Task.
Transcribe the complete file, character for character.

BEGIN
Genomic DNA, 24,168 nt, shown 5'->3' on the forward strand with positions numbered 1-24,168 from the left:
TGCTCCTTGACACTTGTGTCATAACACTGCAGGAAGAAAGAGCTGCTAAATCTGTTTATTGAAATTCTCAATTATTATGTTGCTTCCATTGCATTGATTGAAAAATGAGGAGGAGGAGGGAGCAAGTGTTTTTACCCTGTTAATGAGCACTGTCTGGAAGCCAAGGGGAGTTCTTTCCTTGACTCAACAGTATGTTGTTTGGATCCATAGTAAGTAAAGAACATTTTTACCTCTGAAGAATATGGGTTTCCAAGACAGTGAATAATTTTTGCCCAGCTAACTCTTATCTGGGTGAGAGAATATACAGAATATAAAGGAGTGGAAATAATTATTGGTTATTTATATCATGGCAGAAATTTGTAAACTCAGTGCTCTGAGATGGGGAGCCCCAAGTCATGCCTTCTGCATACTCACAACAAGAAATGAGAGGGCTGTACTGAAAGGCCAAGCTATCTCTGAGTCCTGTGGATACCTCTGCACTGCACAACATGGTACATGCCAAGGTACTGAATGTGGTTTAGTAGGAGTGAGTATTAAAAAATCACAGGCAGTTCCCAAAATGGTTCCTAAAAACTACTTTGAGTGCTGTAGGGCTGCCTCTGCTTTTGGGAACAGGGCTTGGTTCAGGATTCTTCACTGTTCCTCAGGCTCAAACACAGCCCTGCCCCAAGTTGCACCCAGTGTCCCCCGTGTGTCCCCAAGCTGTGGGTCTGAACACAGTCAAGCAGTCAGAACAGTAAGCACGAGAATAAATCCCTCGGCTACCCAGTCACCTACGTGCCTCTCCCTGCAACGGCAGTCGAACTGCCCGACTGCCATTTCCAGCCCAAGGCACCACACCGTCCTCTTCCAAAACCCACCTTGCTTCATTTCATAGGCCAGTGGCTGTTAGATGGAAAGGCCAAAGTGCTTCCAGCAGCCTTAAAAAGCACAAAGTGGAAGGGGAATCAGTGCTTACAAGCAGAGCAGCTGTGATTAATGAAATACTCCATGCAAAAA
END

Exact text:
Genomic DNA, 24,168 nt, shown 5'->3' on the forward strand with positions numbered 1-24,168 from the left:
TGCTCCTTGACACTTGTGTCATAACACTGCAGGAAGAAAGAGCTGCTAAATCTGTTTATTGAAATTCTCAATTATTATGTTGCTTCCATTGCATTGATTGAAAAATGAGGAGGAGGAGGGAGCAAGTGTTTTTACCCTGTTAATGAGCACTGTCTGGAAGCCAAGGGGAGTTCTTTCCTTGACTCAACAGTATGTTGTTTGGATCCATAGTAAGTAAAGAACATTTTTACCTCTGAAGAATATGGGTTTCCAAGACAGTGAATAATTTTTGCCCAGCTAACTCTTATCTGGGTGAGAGAATATACAGAATATAAAGGAGTGGAAATAATTATTGGTTATTTATATCATGGCAGAAATTTGTAAACTCAGTGCTCTGAGATGGGGAGCCCCAAGTCATGCCTTCTGCATACTCACAACAAGAAATGAGAGGGCTGTACTGAAAGGCCAAGCTATCTCTGAGTCCTGTGGATACCTCTGCACTGCACAACATGGTACATGCCAAGGTACTGAATGTGGTTTAGTAGGAGTGAGTATTAAAAAATCACAGGCAGTTCCCAAAATGGTTCCTAAAAACTACTTTGAGTGCTGTAGGGCTGCCTCTGCTTTTGGGAACAGGGCTTGGTTCAGGATTCTTCACTGTTCCTCAGGCTCAAACACAGCCCTGCCCCAAGTTGCACCCAGTGTCCCCCGTGTGTCCCCAAGCTGTGGGTCTGAACACAGTCAAGCAGTCAGAACAGTAAGCACGAGAATAAATCCCTCGGCTACCCAGTCACCTACGTGCCTCTCCCTGCAACGGCAGTCGAACTGCCCGACTGCCATTTCCAGCCCAAGGCACCACACCGTCCTCTTCCAAAACCCACCTTGCTTCATTTCATAGGCCAGTGGCTGTTAGATGGAAAGGCCAAAGTGCTTCCAGCAGCCTTAAAAAGCACAAAGTGGAAGGGGAATCAGTGCTTACAAGCAGAGCAGCTGTGATTAATGAAATACTCCATGCAAAAA